CM: Years and years. Records, TV, and film scoring in Hollywood were a big part of my life. I played ballets and operas and stage shows as well, four and a half hears as principal violist of “Phantom of the Opera,” and countless others. Certainly, creating music and collaborating with some of the best musicians and composers in the business had a tremendous impact on me. I was really lucky with my timing. I got to know and work with Frank Sinatra, Dean Martin, Sammy Davis, Shirley McClain,Cher, Celine Dionne and literally hundreds of other amazing entertainers. Music is very much a universal passport, one that’s taken me to Mexico with Johnny Mathis, and Canada, Japan, and even Korea, where I won the Bronze Prize in a World Song Festival. I even had a role as Pilar, the strolling violist in “The Bold And The Beautiful.”

CM: It’s hard to say. So much, really. I loved playing and recording serious classical music with my duo partner Carolyn Osborn in our violin/viola group “Luminarias,” and playing in excellent string quartets, and being a founding member of the viola quartet “Gaia.” I must tell you, though, that I loved singing jazz in Boston and playing strolling violin for the Queen of England just as much.

CM: Ah. I wanted to be a psychiatrist from the time I was about five years old, but the thought horrified my family, not that being a professional musician was much better, but at least I was able to get a full scholarship for that, so there we were. But, you know, after years of a very fulfilling career in music, I still had the psychology bug, so I went back to graduate school. For a number of years in LA, I had a private clinical psychology practice under the world’s best supervisor, Dr. Isaac Berman, and worked with a lot of schizophrenia and Tourette Syndrome patients, particularly children.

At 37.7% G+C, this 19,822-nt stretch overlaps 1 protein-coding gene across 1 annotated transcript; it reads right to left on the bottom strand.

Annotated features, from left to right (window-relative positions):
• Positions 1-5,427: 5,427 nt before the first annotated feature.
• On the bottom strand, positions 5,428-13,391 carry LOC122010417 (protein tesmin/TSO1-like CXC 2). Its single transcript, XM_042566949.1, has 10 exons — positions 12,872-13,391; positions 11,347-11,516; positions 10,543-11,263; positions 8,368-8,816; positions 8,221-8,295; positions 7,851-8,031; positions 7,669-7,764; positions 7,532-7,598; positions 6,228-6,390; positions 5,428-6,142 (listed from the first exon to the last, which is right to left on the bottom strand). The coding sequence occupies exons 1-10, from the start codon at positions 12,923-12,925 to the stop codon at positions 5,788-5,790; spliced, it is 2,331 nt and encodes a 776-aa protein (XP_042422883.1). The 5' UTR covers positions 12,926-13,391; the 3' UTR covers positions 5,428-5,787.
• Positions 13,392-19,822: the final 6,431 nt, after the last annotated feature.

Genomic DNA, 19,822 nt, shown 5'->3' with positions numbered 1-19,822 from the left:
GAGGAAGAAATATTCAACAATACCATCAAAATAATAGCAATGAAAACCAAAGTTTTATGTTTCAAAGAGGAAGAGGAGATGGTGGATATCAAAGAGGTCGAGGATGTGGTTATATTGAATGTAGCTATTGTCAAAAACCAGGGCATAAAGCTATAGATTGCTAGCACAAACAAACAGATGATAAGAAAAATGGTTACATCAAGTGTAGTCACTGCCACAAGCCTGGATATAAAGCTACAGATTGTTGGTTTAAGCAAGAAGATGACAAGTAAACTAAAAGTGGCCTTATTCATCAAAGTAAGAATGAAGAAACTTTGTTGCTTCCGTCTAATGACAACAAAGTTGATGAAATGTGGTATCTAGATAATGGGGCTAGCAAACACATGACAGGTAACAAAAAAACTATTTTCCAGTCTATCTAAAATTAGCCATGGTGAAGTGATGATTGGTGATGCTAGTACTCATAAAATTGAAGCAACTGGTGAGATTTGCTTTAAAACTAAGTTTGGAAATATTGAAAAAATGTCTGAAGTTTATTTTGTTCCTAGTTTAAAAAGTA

CM: If you must know, I fell in love. My husband, Gary Hattal, is a Federal Mediator who was divorced and living in Washington DC when I met him. He was visiting his parents in LA, luckily for me, and wound up at my gym. It turns out that he has a lovely daughter who had moved to Seattle with her mother, and he’d been flying across the country every other weekend to visit her. Soon Gary and I were also flying across the country just to see each other. Madness, right? We realized pretty quickly that the best solution to this dilemma was for us to get married and move up to Seattle together. It was a fabulous decision. Now I get to divide my time between writing and teaching talented young musicians to play violin or viola. That’s something that, as a dedicated performer, I never thought I’d enjoy, but I was wrong. I love it.

CM: Of course, as a shrink my first inclination is to ask you how you think it does. But really, I’m not quite that obnoxious. (Laughter.) Through my writing process I’ve learned that while I consciously create my characters, they access parts of my subconscious and, in their own voices, go in their own unexpected directions as they evolve.

CM: The answer is no, and yes. Altheais her own woman, although she and I do have a lot in common. As to your second question, anyone who has ever stayed overnight in our home can tell you that yes, I do take screamingly ice cold showers. I’ve been told that it’s not endearing, especially the first time people hear it. The word “blood-curdling” comes up often.

CM: Agatha Christie was the first mystery writer I ever read. One summer in Maine, when I was teaching music and living in an old farmhouse miles from anywhere, I read all of her books and guessed the killer every time by carefully following the clues that she’d brilliantly dropped for her readers. It was good training. I also love Mary Daheim, and Robert B. Parker, Jacqueline Winspear, and Alexander McCall Smith. I’m a huge Edgar Allen Poe fan as well.

Honestly, I love writing these stories because I’m always surprised at what just pops onto the page, what springs from my own subconscious mind. It’s a fun form of self-analysis, and if other people enjoy reading my books, which I hope they do, so much the better.

CM: Thank you so much. I’ll keep writing, then.

BT: You do that.